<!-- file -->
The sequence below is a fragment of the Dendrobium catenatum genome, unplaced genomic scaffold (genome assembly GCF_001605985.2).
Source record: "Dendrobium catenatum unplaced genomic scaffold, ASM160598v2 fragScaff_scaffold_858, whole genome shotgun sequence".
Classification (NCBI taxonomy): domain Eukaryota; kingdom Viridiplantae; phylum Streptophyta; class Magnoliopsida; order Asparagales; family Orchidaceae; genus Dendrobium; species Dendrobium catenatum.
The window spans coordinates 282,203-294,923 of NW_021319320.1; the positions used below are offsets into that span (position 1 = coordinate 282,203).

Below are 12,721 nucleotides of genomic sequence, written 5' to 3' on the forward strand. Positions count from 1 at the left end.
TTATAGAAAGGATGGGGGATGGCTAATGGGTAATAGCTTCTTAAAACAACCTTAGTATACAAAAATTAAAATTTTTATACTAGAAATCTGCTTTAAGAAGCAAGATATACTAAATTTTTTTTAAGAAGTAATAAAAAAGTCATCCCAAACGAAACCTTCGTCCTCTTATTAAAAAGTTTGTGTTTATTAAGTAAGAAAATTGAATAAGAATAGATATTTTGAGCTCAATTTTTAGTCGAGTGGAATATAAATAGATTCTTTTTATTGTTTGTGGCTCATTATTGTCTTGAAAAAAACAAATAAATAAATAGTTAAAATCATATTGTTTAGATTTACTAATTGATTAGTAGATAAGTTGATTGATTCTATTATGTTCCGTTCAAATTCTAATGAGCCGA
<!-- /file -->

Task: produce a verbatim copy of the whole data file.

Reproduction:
The sequence below is a fragment of the Dendrobium catenatum genome, unplaced genomic scaffold (genome assembly GCF_001605985.2).
Source record: "Dendrobium catenatum unplaced genomic scaffold, ASM160598v2 fragScaff_scaffold_858, whole genome shotgun sequence".
Classification (NCBI taxonomy): domain Eukaryota; kingdom Viridiplantae; phylum Streptophyta; class Magnoliopsida; order Asparagales; family Orchidaceae; genus Dendrobium; species Dendrobium catenatum.
The window spans coordinates 282,203-294,923 of NW_021319320.1; the positions used below are offsets into that span (position 1 = coordinate 282,203).

Below are 12,721 nucleotides of genomic sequence, written 5' to 3' on the forward strand. Positions count from 1 at the left end.
TTATAGAAAGGATGGGGGATGGCTAATGGGTAATAGCTTCTTAAAACAACCTTAGTATACAAAAATTAAAATTTTTATACTAGAAATCTGCTTTAAGAAGCAAGATATACTAAATTTTTTTTAAGAAGTAATAAAAAAGTCATCCCAAACGAAACCTTCGTCCTCTTATTAAAAAGTTTGTGTTTATTAAGTAAGAAAATTGAATAAGAATAGATATTTTGAGCTCAATTTTTAGTCGAGTGGAATATAAATAGATTCTTTTTATTGTTTGTGGCTCATTATTGTCTTGAAAAAAACAAATAAATAAATAGTTAAAATCATATTGTTTAGATTTACTAATTGATTAGTAGATAAGTTGATTGATTCTATTATGTTCCGTTCAAATTCTAATGAGCCGA